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The Express

The Student News Site of Sacramento City College

The Express

The Student News Site of Sacramento City College

The Express

Buried history: Time capsules to be opened for 100th anniversary next academic year

The time capsules buried beneath plaques between the Rodda halls date back to the 1920s. Photo by Vanessa S. Nelson. |
The time capsules buried beneath plaques between the Rodda halls date back to the 1920s. Photo by Vanessa S. Nelson. | [email protected]

As City College students enter the campus from Freeport Boulevard, they walk over diamond-shaped copper plaques that date from 1927 to 2014. Years of the college’s history have been encased beneath them, along with a hint of mystery surrounding their contents.

Since 1916, City College has offered students educational opportunities, sports and activities. The student body’s social experience has expanded from the long ago Pioneer Days celebrations to today’s People’s Day on the quad.

Just as people take photos and videos to record these experiences, City College has its own way of scrapbooking under these copper plaques. The college has been packing memorabilia inside time
capsules for years, and with City College’s 100th anniversary coming up, the time to open them is drawing close.

“There are two major time capsules that will be opened during the 100th anniversary celebration,” says Public Information Officer Rick Brewer, “both of them being the 1926 and 1927 capsules.”

The college moved to its current location in the fall of 1926, and the tradition of annually installing a time capsule under a plaque bearing the year was started in the spring of 1927. It has continued ever since, notes City College archivist Caroline Harker. City College will begin its centennial celebrations in the fall semester of 2016, exactly 100 years from when the first 46 students attended Sacramento Junior College during the 1916–17 academic term. The college began on the upper floor of the old Sacramento High School on K Street and moved to a single administration and classroom building on about 60 acres of mostly bare land on Freeport Boulevard 10 years later.

Time capsules are scattered throughout campus, but the most noticeable ones are located near the Performing Arts Center, between Rodda Halls North and South, near the Learning Resource Center, and near the Child Development Center.

Brewer says that the time capsule in front of the Performing Arts Center will be excavated and opened Sept. 22. Another time capsule located near the Child Development Center is set to be opened Oct. 7, while the time capsule near the LRC is scheduled to be opened Feb. 9, 2017.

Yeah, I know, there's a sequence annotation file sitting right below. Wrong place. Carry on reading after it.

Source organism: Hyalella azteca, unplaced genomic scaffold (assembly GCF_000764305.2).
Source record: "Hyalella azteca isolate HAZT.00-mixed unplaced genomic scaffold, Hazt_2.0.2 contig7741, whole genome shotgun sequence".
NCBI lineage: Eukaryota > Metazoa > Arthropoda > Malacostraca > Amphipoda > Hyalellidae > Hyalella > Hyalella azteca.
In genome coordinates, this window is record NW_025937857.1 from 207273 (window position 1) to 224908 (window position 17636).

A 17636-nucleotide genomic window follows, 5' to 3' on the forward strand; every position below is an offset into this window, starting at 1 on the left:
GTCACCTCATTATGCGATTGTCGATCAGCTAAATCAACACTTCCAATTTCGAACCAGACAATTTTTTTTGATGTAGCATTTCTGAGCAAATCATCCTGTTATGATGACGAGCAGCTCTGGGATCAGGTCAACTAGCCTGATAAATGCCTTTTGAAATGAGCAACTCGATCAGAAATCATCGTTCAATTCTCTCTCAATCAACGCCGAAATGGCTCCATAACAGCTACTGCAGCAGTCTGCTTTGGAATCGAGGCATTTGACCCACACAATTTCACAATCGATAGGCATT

“The [dates] still may change,” says Brewer, who adds that a time capsule will be buried to coincide with the 2017 commencement ceremony on May 27. A location has yet to be determined.

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Love explains that after she collects the items on a list, she sends them to campus Operations, where they not only filter the items through a committee and decide what items get accepted, but also coordinate with the district facilities. Those people dig a new hole, bury the capsule and place a new tile on top.

“There actually used to be this scroll that the graduates would sign that would go in the time capsule,” says Love. “But now I think they have the students sign these long banners, and they write things on there.”

According to Love, all but four time capsule plaques are made of copper. During World War II, there was a rise in the price of copper, causing the school to use an alternative method for burial.

“I recall hearing that [obtaining] copper to mark the capsules was expensive during the war,” Love says. “So those capsules were covered with cement.”

In terms of what’s inside, students who have heard about the time capsules’ existence have guesses about their content.

“I think there’s just gonna be tons of letters and knick-knacks,” said art major Beverly Simon.

Early childhood education major Vikki Rodda — who says she is not related to the late Sen. Albert Rodda for whom two campus buildings are named — is excited about the unveiling.

“It would be really cool if they gave graduates boxes full of school stuff of that year. That would be a really sweet memento,” Rodda says. “A big ceremony would be really cool, too.”

According to Brewer, the capsules’ unveiling will be honored with an official celebration for the school’s anniversary in August on the first day of school. In October, the college will host a community day filled with cake, ice cream and food trucks, as well as a football game that will conclude with a fireworks show.

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